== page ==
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This is one of the most interesting and easiest GEs that I've taken at ucla. Professor Duthie is incredibly knowledgeable and understanding about student stress, especially during online learning. There were no exams, just weekly writing assignments (500-700 words). The TAs help you with what to include in the weekly assignments, and you have a chance to rewrite all of them for a better grade.
I took this class during remote learning so the structure could be different from the class in real time. All I have to say is please take this GE!! It's literally amazing. Professor Duthie is a great lecturer with good humor and clear presentation structure. He expanded the content on the textbook and I've learned so much about Japan and its history in this class. The assignments are fairly graded, and you will get a good score as long as you write them carefully and integrate the class materials. Huge shoutout to my TA Kristin for teaching us how to write effective responses!!
As an incoming freshman to UCLA, I can say that this class with Professor Duthie was both interesting and a very good introductory to GE's. He is compassionate and displays clear care for his students mental wellbeing and academic success. If you take this course, I highly recommend TA Julia Clark as she was extremely helpful in writing the papers and overall very kind!
This class was a really nice GE to take during COVID since there were no tests just an assignment once a week. I pretty much waited until after the discussion to write the paper since my TA went through the prompt and what we should write about. I would say the class took me around 2 hours a week (minus the lectures) so I would def recommend if you are looking for an easy class. The content itself was also pretty interesting and lectures were a little long but prof duthie made it go by pretty fast :)
Prof Duthie is totally awesome! He's super chill and wants people to learn for the sake of learning and not for GPA's. So like, his class isnt hard, but it isnt easy. Basically, if you put in the work for your grade, you'll get the one you deserve. You wont study hard and then get a crappy grade.
As said below, Duthie builds his class around learning rather than grading. You could reasonably skip the lectures and just use the study guide he emails out. It has all the possible questions. The midterm and final are basically the same format and length, not cumulative. The TAs determine your grade so either hope you get a nice one or talk a lot in discussion (attendance and participation in discussions count towards your grade). He assigns a good amount of reading (20-50 pages per week + textbook) so if you don't particularly care for Japanese history it will bog you down and you do need to read for the tests as well as discussion.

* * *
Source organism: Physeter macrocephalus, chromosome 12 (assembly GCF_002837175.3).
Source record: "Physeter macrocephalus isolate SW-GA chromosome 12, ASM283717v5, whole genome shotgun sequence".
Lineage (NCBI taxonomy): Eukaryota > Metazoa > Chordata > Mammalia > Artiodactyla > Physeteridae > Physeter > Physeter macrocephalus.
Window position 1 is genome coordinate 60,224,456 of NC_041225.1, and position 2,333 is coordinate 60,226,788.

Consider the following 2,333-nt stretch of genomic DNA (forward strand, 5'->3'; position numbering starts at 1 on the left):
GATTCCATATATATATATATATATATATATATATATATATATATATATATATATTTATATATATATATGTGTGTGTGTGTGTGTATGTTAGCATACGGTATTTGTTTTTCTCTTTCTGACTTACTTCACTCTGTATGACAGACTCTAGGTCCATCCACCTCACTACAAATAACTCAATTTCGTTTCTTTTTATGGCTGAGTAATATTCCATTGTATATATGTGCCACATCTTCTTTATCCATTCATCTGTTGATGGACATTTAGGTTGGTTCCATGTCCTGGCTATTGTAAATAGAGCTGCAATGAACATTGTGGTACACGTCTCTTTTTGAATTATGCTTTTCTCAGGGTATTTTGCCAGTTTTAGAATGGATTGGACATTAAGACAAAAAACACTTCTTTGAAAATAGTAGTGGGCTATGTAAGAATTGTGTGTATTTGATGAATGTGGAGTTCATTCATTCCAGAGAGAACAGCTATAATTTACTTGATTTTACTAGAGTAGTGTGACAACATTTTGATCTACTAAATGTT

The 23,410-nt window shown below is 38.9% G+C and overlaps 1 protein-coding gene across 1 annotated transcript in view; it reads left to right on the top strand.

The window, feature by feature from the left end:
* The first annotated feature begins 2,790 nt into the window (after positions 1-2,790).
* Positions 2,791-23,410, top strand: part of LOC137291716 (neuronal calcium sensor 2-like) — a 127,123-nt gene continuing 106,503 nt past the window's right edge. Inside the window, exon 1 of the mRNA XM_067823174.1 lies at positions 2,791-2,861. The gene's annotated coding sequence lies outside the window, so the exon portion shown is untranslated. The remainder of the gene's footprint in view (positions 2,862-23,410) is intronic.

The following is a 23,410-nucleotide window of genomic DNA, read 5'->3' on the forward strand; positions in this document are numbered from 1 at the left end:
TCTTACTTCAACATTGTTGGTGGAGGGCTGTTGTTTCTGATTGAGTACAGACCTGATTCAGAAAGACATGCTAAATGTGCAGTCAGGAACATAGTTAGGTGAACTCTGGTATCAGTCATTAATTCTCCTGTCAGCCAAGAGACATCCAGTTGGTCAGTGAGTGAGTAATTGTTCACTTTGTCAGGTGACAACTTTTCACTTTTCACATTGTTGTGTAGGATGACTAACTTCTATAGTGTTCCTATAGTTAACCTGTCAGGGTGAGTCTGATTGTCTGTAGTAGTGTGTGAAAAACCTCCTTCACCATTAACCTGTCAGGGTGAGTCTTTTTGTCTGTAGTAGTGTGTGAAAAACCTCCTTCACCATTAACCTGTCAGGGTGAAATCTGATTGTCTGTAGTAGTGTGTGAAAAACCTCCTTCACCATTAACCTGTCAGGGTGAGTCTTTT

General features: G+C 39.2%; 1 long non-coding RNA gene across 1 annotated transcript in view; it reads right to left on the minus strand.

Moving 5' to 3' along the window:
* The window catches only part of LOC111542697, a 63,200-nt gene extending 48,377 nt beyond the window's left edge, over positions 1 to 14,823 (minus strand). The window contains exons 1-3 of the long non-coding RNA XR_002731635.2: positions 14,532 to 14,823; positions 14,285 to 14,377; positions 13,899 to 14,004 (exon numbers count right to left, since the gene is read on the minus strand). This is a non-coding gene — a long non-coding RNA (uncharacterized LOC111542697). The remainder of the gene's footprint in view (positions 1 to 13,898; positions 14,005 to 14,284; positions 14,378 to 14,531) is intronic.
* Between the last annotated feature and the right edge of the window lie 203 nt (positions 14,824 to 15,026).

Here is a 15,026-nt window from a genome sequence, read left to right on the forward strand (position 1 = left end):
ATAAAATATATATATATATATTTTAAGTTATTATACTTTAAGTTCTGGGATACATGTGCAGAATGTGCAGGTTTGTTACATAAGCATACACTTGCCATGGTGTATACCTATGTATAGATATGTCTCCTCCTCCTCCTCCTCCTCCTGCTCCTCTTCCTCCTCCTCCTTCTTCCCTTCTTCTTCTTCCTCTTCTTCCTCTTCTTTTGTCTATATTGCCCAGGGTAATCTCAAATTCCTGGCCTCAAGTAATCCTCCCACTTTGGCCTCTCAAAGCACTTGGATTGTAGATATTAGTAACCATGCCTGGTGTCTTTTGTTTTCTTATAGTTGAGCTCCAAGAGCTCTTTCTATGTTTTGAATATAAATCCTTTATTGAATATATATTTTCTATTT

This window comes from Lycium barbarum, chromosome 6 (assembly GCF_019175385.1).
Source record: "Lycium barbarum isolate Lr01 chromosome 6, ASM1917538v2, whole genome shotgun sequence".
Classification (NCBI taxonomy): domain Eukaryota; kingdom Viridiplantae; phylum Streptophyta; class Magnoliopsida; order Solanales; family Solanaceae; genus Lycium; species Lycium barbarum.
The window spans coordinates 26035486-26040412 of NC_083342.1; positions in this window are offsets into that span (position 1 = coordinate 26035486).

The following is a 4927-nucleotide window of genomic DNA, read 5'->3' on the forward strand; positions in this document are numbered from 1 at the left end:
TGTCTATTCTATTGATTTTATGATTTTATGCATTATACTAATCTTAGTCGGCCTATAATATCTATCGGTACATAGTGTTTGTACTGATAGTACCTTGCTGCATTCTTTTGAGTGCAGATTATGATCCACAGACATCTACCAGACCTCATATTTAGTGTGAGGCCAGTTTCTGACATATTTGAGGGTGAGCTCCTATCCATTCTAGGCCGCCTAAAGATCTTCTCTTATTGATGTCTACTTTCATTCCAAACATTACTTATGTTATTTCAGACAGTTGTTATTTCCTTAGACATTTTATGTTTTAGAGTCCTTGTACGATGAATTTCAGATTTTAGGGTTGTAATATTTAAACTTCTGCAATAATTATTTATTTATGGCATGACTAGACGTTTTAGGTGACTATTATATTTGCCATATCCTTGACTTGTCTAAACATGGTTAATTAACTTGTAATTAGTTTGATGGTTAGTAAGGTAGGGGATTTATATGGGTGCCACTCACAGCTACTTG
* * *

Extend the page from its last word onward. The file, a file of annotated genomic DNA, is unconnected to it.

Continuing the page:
Duthie has a British accent and talks fast but he's usually easy to understand and has a good sense of humor. He likes to show pictures and short video clips, which helped keep me awake. It should be an easy A if you do most of the work. I give him an 8/10 overall.
Even though I did not have much interest in Japanese Civilizations, I found that his lectures were very well prepared, filled with videos, sounds, and images to make them informative and entertaining. The readings for the discussion sections as well as the suggested reading from the textbook amounted to a lot of reading, although the readings for the sections were fairly entertaining. Pretty easy GE, although there is quite a bit of information to memorize for the midterm and final (non-cumulative).
The structure of this course is like a typical translation course except here you alternate days where you're the translator or the reader. There's a mid-term and final that aren't comprehensive and a final paper.
This course was a disaster, Duthie steamrolled too many texts and didn't ease students through the work at all. He'll start the class off talking about how he wants you to "just dive in" and "ease you into" the text, but he fails on so many levels.
First off, he'll never discuss grammar or any relevant aspects of the stories, you just get PDFs of Japanese textbook scans (with the original in the middle, footnotes at the top, and if you're lucky the modern version at the bottom), but these texts are usually out of date and contain numerous out of use kanji and 1930s spelling, not to mention that if you aren't a native Japanese most of the supplemental text that appears in the textbook will be a pain to decipher.
Second, he'll start you off with English translations for the readings, and make an effort to give you passages with no English translations later on. While I get the whole trying to make us better at Japanese idea, it fails because we never utilize the grammatical analysis you work so hard on for J110. As a result, homework usually comes out being a copyfest with a couple of students doing the actual work and the rest mindlessly regurgitating translations.
Third, the tests are either too easy or too hard. There's 3 sections, 2 passages from previous readings and a third, brand new section. The third section he said he'd give us supplemental vocabulary for but the midterm was a disaster and only 1 person could actually understand the passage. He compensates for the difficulty by grading generously. Overall you don't utilize any Japanese skills, just memorize all the translations from class and you'll ace the tests.